The role of habitat disturbance on biodiversity is central as it promotes changes in ecological systems. That said, still little is known about the functional consequences of such changes. Functional diversity can be used to revealing more mechanistically the disturbance effects on communities by considering the richness and the distribution of traits among the species. Here we analyzed the response of functional and species diversity of ground beetles to flood disturbance to better understand the functioning of alluvial invertebrate communities.

Ground beetles were sampled in periodically flooded grasslands along the Elbe River in Germany. We used generalized linear mixed effects models to unveil the relationships between flood disturbance, species and functional diversity, respectively. We measured different components of functional diversity (functional richness, evenness, dispersion, and divergence) and analyzed species diversity by means of rarefied species richness, abundances, evenness and Simpson's diversity.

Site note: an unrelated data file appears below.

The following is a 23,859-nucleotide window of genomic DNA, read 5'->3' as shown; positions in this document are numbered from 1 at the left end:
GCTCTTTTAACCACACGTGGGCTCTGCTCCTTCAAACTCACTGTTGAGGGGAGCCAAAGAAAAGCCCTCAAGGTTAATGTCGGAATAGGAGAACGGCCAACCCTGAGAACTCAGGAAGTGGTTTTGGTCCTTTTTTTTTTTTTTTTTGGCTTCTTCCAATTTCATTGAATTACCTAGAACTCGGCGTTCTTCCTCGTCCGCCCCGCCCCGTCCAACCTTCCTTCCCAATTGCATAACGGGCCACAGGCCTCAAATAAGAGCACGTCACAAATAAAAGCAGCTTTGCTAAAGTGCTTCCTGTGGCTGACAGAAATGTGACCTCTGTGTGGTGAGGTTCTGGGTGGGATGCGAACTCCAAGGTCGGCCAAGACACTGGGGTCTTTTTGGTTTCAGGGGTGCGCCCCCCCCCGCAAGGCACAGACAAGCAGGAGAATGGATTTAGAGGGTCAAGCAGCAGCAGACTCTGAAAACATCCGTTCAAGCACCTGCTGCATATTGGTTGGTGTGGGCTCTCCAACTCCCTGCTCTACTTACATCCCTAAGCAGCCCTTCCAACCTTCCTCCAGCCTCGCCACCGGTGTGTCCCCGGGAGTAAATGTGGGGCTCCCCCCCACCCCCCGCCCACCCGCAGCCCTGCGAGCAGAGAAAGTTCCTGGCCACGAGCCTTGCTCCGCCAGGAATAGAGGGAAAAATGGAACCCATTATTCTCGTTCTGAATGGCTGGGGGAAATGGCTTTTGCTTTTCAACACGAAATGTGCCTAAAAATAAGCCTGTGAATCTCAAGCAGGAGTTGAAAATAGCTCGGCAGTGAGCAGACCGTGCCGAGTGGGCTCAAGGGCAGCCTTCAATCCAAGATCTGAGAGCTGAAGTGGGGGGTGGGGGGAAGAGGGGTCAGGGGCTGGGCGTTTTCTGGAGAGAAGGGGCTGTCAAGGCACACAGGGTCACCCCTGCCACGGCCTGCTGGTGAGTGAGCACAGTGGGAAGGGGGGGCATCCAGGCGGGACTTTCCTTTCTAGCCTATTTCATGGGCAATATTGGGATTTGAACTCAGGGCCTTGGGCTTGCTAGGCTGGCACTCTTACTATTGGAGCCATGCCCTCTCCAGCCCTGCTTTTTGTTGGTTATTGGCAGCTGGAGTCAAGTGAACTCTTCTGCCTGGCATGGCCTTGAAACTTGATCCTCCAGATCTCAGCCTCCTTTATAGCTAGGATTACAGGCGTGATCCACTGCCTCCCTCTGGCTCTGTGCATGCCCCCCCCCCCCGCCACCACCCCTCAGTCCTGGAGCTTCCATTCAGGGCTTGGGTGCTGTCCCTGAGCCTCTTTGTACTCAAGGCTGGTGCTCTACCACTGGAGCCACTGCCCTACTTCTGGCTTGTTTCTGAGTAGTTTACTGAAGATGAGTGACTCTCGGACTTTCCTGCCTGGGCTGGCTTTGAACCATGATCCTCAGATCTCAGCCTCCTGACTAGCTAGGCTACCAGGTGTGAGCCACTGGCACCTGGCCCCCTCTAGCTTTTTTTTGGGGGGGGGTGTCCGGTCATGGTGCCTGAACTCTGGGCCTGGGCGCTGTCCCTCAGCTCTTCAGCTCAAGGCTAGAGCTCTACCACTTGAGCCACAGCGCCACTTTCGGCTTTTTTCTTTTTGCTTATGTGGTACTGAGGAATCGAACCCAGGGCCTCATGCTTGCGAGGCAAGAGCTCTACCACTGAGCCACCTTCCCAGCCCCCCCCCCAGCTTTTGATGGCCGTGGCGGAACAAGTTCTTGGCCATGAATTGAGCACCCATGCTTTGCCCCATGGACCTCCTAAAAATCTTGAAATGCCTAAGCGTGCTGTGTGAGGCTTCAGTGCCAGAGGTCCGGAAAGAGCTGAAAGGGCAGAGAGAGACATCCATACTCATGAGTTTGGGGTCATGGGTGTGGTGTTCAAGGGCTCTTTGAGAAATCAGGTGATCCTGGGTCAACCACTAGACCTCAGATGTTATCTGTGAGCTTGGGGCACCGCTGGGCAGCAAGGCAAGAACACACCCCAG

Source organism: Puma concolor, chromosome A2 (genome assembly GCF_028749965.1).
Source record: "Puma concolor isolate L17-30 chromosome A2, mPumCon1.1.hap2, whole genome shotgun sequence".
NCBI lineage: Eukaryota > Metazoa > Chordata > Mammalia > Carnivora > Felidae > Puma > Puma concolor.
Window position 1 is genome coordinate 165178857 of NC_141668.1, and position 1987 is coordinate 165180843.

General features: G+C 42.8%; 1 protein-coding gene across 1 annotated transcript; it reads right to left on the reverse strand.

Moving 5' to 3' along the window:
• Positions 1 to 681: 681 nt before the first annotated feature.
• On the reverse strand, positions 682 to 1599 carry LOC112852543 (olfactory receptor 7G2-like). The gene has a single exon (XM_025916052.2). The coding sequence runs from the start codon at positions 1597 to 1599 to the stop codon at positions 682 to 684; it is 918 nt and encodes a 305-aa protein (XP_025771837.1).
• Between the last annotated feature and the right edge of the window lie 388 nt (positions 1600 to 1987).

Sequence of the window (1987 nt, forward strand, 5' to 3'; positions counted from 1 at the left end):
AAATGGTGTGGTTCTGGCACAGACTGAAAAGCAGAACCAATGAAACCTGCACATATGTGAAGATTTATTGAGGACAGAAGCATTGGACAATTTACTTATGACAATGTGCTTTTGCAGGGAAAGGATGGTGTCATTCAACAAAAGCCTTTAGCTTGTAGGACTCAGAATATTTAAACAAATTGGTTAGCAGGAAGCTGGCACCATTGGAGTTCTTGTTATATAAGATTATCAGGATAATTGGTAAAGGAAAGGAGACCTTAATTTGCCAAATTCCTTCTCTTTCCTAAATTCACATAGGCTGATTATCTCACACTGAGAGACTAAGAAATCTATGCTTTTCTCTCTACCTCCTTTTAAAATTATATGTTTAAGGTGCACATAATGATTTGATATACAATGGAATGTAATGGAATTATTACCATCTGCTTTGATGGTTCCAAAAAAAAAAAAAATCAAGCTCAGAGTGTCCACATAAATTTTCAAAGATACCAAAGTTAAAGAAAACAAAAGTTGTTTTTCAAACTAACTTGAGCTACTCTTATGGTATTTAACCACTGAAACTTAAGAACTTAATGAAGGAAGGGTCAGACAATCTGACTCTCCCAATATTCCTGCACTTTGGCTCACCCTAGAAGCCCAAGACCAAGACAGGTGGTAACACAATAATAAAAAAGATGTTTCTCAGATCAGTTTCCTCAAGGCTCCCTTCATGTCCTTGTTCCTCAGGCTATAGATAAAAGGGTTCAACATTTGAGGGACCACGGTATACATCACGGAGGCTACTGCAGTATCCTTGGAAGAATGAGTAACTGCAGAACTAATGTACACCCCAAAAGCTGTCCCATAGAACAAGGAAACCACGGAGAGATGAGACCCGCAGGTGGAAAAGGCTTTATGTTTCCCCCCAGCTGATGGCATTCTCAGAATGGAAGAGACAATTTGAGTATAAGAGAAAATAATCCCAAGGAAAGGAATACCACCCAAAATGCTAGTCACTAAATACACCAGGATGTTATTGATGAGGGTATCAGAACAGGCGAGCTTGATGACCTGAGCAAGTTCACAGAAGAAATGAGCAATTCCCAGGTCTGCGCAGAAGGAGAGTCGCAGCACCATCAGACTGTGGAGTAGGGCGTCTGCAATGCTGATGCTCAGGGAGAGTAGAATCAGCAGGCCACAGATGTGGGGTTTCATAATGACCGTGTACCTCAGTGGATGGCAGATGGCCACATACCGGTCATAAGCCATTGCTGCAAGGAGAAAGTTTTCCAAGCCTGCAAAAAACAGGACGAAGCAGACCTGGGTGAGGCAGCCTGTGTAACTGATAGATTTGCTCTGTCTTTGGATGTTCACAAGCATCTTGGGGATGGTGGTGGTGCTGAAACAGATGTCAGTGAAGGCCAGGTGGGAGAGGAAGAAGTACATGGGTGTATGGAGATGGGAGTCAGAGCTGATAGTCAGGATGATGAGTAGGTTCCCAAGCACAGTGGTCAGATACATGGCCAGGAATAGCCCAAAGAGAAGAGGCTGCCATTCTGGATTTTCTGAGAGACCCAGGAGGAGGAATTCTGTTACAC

We found contrasting relationships in that most species diversity measures peaked at highest disturbance levels, while most functional diversity measures decreased with increasing disturbance intensities.

Inversed relationships between species and functional diversity are rarely observed, as most studies report on positive correlations. We explain increasing species diversity with a higher amount of resources available in highly disturbed sites. Decreasing functional diversity is best explained through the convergence of species traits by flood disturbance and uneven resource exploitation in highly disturbed plots (low functional evenness), suggesting strong impacts from functionally different generalist species in floodchannels. We show that the amount of resources available, and how these resources are exploited, play major roles in the functioning of floodplain ground beetle communities.